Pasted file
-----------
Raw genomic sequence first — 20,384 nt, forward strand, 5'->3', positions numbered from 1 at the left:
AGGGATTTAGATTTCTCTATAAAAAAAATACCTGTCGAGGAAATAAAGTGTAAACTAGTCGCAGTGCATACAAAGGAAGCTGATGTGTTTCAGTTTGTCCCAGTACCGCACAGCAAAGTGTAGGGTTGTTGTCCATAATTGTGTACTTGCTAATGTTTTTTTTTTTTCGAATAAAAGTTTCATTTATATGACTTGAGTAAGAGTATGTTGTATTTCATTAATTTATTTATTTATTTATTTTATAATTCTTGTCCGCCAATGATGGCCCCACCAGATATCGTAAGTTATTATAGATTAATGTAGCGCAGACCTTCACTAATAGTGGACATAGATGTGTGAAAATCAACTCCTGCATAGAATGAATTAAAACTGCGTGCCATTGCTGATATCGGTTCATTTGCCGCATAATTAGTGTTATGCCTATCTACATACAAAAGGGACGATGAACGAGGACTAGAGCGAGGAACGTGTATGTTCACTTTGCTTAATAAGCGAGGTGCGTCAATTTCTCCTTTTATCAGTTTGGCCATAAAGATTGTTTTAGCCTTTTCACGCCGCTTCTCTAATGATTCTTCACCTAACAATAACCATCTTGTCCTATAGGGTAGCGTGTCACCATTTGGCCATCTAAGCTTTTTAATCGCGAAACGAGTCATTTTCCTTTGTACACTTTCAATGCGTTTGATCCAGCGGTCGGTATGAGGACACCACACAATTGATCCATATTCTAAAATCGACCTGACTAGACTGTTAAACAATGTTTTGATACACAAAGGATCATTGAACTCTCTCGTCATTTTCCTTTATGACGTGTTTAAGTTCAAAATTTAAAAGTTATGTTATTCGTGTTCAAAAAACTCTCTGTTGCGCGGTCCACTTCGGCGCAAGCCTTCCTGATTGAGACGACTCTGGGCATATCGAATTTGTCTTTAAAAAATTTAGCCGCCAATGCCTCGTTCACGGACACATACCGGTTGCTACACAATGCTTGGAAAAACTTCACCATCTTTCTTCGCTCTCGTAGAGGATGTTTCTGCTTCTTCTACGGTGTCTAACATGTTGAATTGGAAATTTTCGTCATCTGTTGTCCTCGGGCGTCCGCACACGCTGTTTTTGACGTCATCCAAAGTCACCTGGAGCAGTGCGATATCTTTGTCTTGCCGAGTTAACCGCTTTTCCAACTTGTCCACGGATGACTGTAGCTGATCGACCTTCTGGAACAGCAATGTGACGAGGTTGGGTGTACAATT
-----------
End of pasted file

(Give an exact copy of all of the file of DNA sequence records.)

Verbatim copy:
Raw genomic sequence first — 20,384 nt, forward strand, 5'->3', positions numbered from 1 at the left:
AGGGATTTAGATTTCTCTATAAAAAAAATACCTGTCGAGGAAATAAAGTGTAAACTAGTCGCAGTGCATACAAAGGAAGCTGATGTGTTTCAGTTTGTCCCAGTACCGCACAGCAAAGTGTAGGGTTGTTGTCCATAATTGTGTACTTGCTAATGTTTTTTTTTTTTCGAATAAAAGTTTCATTTATATGACTTGAGTAAGAGTATGTTGTATTTCATTAATTTATTTATTTATTTATTTTATAATTCTTGTCCGCCAATGATGGCCCCACCAGATATCGTAAGTTATTATAGATTAATGTAGCGCAGACCTTCACTAATAGTGGACATAGATGTGTGAAAATCAACTCCTGCATAGAATGAATTAAAACTGCGTGCCATTGCTGATATCGGTTCATTTGCCGCATAATTAGTGTTATGCCTATCTACATACAAAAGGGACGATGAACGAGGACTAGAGCGAGGAACGTGTATGTTCACTTTGCTTAATAAGCGAGGTGCGTCAATTTCTCCTTTTATCAGTTTGGCCATAAAGATTGTTTTAGCCTTTTCACGCCGCTTCTCTAATGATTCTTCACCTAACAATAACCATCTTGTCCTATAGGGTAGCGTGTCACCATTTGGCCATCTAAGCTTTTTAATCGCGAAACGAGTCATTTTCCTTTGTACACTTTCAATGCGTTTGATCCAGCGGTCGGTATGAGGACACCACACAATTGATCCATATTCTAAAATCGACCTGACTAGACTGTTAAACAATGTTTTGATACACAAAGGATCATTGAACTCTCTCGTCATTTTCCTTTATGACGTGTTTAAGTTCAAAATTTAAAAGTTATGTTATTCGTGTTCAAAAAACTCTCTGTTGCGCGGTCCACTTCGGCGCAAGCCTTCCTGATTGAGACGACTCTGGGCATATCGAATTTGTCTTTAAAAAATTTAGCCGCCAATGCCTCGTTCACGGACACATACCGGTTGCTACACAATGCTTGGAAAAACTTCACCATCTTTCTTCGCTCTCGTAGAGGATGTTTCTGCTTCTTCTACGGTGTCTAACATGTTGAATTGGAAATTTTCGTCATCTGTTGTCCTCGGGCGTCCGCACACGCTGTTTTTGACGTCATCCAAAGTCACCTGGAGCAGTGCGATATCTTTGTCTTGCCGAGTTAACCGCTTTTCCAACTTGTCCACGGATGACTGTAGCTGATCGACCTTCTGGAACAGCAATGTGACGAGGTTGGGTGTACAATT